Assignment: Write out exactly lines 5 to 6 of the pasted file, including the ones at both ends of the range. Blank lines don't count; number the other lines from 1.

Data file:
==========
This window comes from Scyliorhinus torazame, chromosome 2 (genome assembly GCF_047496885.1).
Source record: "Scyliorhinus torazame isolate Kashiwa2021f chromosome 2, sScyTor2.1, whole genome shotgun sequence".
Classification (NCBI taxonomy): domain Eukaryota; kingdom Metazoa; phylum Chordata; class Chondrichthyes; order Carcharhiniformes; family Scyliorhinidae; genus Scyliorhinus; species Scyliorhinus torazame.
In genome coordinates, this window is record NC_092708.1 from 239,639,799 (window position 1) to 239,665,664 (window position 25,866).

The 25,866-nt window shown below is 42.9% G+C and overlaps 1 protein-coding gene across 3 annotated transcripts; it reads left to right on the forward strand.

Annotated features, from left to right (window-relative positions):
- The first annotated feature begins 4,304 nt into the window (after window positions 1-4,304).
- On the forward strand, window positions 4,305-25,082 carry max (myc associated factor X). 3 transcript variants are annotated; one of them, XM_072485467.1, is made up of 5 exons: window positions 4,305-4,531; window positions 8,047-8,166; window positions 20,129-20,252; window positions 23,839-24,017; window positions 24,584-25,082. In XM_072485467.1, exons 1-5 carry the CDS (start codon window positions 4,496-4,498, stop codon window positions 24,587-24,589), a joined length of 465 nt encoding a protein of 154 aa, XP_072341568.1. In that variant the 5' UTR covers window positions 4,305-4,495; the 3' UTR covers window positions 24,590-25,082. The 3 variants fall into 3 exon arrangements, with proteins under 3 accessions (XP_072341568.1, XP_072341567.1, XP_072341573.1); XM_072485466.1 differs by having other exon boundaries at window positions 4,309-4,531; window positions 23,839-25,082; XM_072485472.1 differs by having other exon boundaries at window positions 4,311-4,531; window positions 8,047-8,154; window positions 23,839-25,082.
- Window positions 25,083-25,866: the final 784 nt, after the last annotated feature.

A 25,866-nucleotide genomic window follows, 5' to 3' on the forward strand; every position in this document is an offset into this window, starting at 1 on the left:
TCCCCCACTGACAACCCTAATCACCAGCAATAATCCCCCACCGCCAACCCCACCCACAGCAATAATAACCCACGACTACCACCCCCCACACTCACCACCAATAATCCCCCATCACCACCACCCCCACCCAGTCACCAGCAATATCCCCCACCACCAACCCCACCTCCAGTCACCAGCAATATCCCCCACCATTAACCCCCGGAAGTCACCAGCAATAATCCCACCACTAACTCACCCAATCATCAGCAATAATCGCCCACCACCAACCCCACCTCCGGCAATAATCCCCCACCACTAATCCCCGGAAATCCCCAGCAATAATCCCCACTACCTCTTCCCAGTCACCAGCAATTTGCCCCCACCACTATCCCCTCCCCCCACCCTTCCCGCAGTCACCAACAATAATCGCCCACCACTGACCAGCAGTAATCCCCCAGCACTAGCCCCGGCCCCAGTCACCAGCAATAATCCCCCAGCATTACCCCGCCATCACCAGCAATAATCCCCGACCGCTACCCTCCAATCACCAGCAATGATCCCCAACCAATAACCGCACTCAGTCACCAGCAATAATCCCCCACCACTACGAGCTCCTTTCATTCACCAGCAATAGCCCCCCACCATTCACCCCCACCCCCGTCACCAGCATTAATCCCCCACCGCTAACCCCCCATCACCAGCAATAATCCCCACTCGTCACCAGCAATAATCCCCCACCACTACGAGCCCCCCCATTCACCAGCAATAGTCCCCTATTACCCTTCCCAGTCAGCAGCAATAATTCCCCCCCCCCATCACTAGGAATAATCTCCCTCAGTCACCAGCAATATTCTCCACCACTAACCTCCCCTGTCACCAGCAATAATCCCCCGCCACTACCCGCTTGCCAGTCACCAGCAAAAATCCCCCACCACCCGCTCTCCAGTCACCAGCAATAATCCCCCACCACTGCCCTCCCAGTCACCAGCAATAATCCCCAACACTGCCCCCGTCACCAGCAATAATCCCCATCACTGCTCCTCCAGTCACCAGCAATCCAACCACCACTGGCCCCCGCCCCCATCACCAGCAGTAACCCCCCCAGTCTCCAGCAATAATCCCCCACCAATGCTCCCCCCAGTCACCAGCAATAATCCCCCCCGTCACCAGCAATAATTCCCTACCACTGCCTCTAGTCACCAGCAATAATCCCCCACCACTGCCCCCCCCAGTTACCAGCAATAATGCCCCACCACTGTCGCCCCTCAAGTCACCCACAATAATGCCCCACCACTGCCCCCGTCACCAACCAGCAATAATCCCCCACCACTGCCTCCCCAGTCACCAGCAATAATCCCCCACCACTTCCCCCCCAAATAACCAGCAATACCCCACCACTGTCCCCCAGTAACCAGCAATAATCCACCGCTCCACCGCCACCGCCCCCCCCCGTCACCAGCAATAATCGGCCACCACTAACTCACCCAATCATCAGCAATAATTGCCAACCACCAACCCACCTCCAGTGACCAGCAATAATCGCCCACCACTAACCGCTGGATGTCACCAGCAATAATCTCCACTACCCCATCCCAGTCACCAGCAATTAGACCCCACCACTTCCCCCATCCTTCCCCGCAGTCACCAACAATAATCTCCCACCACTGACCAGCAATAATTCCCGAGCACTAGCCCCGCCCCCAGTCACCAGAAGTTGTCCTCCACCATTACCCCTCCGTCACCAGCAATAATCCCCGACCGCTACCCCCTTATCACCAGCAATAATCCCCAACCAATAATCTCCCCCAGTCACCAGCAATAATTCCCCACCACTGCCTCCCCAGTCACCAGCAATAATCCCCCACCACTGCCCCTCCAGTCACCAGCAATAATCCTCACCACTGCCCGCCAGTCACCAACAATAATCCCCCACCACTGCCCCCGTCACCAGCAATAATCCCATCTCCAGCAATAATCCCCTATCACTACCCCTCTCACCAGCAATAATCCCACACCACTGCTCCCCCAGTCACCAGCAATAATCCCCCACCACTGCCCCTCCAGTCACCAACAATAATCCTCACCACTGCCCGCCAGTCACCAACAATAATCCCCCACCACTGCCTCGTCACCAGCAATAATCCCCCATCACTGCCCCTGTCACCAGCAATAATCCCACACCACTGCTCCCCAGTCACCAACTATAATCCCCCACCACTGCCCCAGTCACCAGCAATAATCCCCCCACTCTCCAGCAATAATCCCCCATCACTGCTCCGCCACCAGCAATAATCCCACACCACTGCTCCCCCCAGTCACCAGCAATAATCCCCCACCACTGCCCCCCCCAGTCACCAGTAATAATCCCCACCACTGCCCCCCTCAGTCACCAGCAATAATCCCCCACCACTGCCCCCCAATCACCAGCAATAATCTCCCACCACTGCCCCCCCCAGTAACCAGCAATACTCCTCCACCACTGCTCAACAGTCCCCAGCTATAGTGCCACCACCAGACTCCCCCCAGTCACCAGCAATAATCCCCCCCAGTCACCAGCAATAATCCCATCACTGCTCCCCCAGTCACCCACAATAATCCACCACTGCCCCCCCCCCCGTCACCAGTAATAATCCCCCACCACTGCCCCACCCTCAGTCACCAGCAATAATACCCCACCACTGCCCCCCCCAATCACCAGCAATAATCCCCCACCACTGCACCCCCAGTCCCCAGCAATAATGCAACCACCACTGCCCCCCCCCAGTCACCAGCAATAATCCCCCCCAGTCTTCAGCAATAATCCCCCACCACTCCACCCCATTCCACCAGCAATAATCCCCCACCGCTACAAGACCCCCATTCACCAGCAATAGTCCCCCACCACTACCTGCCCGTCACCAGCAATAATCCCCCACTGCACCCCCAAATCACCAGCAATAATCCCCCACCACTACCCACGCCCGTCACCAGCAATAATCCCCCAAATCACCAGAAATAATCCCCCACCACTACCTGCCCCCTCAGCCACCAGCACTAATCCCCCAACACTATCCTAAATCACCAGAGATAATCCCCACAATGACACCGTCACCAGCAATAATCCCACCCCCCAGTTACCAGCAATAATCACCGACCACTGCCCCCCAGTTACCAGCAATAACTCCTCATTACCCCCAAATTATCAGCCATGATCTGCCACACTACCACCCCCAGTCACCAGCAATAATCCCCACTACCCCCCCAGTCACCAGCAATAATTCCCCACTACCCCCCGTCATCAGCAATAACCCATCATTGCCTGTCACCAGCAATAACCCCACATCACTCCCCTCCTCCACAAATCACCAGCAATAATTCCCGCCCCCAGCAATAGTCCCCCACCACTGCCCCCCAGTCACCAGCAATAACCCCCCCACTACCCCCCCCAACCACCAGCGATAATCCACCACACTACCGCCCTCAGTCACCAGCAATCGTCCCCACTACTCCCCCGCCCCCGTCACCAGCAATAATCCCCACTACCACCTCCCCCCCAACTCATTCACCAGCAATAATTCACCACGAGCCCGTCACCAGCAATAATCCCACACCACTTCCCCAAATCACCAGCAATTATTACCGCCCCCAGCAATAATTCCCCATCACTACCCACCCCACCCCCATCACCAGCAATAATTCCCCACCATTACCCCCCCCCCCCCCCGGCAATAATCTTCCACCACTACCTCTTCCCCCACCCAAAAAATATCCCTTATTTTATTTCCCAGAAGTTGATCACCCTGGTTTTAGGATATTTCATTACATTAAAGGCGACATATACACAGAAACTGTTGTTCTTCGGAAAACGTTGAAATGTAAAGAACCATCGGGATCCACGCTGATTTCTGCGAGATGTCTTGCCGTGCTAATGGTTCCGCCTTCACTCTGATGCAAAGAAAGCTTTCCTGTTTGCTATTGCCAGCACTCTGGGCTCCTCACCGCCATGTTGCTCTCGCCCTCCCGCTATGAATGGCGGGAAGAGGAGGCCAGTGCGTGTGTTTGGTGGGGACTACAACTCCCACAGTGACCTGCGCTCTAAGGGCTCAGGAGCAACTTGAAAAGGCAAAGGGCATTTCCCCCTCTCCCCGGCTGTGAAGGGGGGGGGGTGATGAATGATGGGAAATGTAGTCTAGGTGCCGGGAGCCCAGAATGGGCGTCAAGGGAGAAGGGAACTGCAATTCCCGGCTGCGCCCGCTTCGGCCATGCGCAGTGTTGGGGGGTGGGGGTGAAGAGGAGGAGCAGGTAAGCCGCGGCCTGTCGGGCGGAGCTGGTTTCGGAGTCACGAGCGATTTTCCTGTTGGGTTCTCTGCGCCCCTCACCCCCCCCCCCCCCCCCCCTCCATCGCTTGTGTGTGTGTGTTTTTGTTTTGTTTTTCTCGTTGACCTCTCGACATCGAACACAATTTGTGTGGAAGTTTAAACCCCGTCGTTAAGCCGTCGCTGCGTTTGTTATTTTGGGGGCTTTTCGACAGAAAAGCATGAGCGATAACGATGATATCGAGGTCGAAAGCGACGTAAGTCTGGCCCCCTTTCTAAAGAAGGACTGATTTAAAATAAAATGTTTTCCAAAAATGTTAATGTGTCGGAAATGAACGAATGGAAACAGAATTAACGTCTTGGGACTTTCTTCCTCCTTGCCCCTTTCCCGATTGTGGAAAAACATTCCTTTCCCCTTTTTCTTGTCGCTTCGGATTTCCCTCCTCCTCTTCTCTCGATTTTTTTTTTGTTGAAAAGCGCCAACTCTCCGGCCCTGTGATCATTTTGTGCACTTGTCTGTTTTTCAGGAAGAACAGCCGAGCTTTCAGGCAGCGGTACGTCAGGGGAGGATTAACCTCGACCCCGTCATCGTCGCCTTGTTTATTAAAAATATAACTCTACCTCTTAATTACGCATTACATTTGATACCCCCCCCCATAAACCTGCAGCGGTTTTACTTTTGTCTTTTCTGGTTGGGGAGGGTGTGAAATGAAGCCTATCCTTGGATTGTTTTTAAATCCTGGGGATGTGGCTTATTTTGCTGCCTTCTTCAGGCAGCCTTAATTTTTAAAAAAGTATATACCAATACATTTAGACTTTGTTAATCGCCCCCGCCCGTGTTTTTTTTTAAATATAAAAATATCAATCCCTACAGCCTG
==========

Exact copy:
The 25,866-nt window shown below is 42.9% G+C and overlaps 1 protein-coding gene across 3 annotated transcripts; it reads left to right on the forward strand.

Annotated features, from left to right (window-relative positions):